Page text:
Hot answers tagged cleaning
The two products have some commonality of use but a different focus. Both have their place. Soap is good for many things. Sanitiser is an excellent companion when squatty toilets or dead animals in your water supply must be dealt with - read on ... Soap is used (as I know, you know) for cleaning - it removes contaminants that are hard or essentially ...
I just carry hand sanitizer for three reasons Weight Doesn't require water Environmental contamination (the soap goes somewhere, even if just onto the ground) It's going to come down to personal choice, but when I'm backpacking weight and water are huge concerns (and water is weight).
Using Tilex or bleach to eradicate mold is the wrong thing to do. Bleach does nothing to eradicate mold, it simply bleaches the the fabric. If you want to kill mold, then you need to use a product designed specifically for that purpose. I would recommend Concrobium which will do nothing to remove the mold stain, but will kill the mold on contact.
Mold can be harmful to your health and damage the waterproof fabric of your tent. Mildew stains shouldn't necessarily be removed as it can damage fabrics. However, growth of mold should be stopped. It is best to consult your tent manufacturer documentation to know what's the best treatment for your specific product. According to MSR's How do I prevent ...
All forms of soap are formed from a combination of natural ingredients. It's best to find soaps that are marketed as "biodegradable" or "natural" - these have the least complex chemical formulas and will be the most nature-friendly. Soap is simple to carry and has many uses. Sanitizer, same.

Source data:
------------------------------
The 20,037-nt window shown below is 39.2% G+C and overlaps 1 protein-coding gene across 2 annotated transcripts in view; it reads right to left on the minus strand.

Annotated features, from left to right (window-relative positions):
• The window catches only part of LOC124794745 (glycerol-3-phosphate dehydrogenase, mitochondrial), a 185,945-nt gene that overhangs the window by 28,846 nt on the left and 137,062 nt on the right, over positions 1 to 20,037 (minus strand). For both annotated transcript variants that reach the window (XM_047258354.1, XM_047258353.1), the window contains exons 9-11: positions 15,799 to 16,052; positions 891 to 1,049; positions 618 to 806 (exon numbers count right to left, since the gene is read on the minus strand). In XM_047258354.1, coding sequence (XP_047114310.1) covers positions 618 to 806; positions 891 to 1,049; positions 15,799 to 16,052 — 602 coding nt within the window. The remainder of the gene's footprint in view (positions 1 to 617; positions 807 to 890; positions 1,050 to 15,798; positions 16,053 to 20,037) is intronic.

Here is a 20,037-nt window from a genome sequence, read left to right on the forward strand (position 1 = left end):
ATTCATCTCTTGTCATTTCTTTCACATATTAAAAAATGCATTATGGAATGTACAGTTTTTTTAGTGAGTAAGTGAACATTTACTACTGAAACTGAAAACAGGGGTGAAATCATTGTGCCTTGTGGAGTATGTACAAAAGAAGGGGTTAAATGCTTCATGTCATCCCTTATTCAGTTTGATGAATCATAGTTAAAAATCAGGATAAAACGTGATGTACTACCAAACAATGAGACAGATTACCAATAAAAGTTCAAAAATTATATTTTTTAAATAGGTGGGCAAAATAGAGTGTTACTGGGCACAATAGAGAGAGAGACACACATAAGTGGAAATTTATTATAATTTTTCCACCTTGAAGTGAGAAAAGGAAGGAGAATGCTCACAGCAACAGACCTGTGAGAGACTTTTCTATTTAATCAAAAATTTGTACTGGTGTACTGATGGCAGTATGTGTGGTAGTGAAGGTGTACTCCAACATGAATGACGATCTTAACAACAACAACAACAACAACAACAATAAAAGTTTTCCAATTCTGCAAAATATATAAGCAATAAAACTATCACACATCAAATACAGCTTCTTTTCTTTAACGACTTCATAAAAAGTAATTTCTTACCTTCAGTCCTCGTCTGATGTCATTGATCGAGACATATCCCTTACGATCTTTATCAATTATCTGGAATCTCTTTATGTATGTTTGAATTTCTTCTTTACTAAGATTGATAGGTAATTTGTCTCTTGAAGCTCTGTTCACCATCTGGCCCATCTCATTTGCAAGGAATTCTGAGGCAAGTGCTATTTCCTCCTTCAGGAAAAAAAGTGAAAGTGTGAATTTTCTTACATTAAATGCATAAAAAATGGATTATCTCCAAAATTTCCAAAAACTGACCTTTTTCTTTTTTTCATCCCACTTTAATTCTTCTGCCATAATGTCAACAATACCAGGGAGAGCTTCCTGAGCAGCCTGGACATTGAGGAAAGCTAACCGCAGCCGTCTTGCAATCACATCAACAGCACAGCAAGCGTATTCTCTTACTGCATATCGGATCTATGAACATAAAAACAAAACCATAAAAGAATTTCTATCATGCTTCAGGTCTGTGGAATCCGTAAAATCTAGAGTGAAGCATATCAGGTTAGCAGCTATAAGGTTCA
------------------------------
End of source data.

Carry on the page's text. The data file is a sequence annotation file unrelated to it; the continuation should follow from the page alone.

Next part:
It depends on what you have access to. If you have plenty of cooling, then gut, bleed, and ice immediately. However only do this if you can keep it cold. This requires a LOT of ice because you have to have enough ice to bring the fish down to near freezing and keep it there. If you cannot keep the fish cold then you want to keep it alive. There are many ...
I used a blow dryer on low setting to dry the bag and tub, and a paper towel pouch (twist tie close) with rice - I figure if it gets moisture out of a cell phone and salt - it ought to work for a Camelback. I also save the little silica gel packets that come in vitamin bottles and new shoe boxes and may try those.
They key to all selly shoes is bacteria. From a prevention perspective, I always wash my feet before they spend a prolonged or arduous of time in shoes or boots. A good spray with an anti-bacteria can do the trick. I've also heard good thing about dusting them with bicarb and then vacuuming it out some time later.
I had a huge problem with smelly climbing shoes when climbing in the gym or on long multi-pitch days. The single most effective thing I have come across is taking the shoes off between climbs/pitches. This seems tedious at first, but once you make it part of your routine it's not that bad. There still is some smell, but the situation has drastically ...
I get food-grade 3% hydrogen peroxide (NOT 35%) from my health-food/ vitamin store and put a cap-ful in any water container then fill it to the brim. It works really well to kill microbes of all kinds by oxygenating the water, and you can drink it in that low of a concentration (it is used in commercial food preparation, and some people believe that drinking ...
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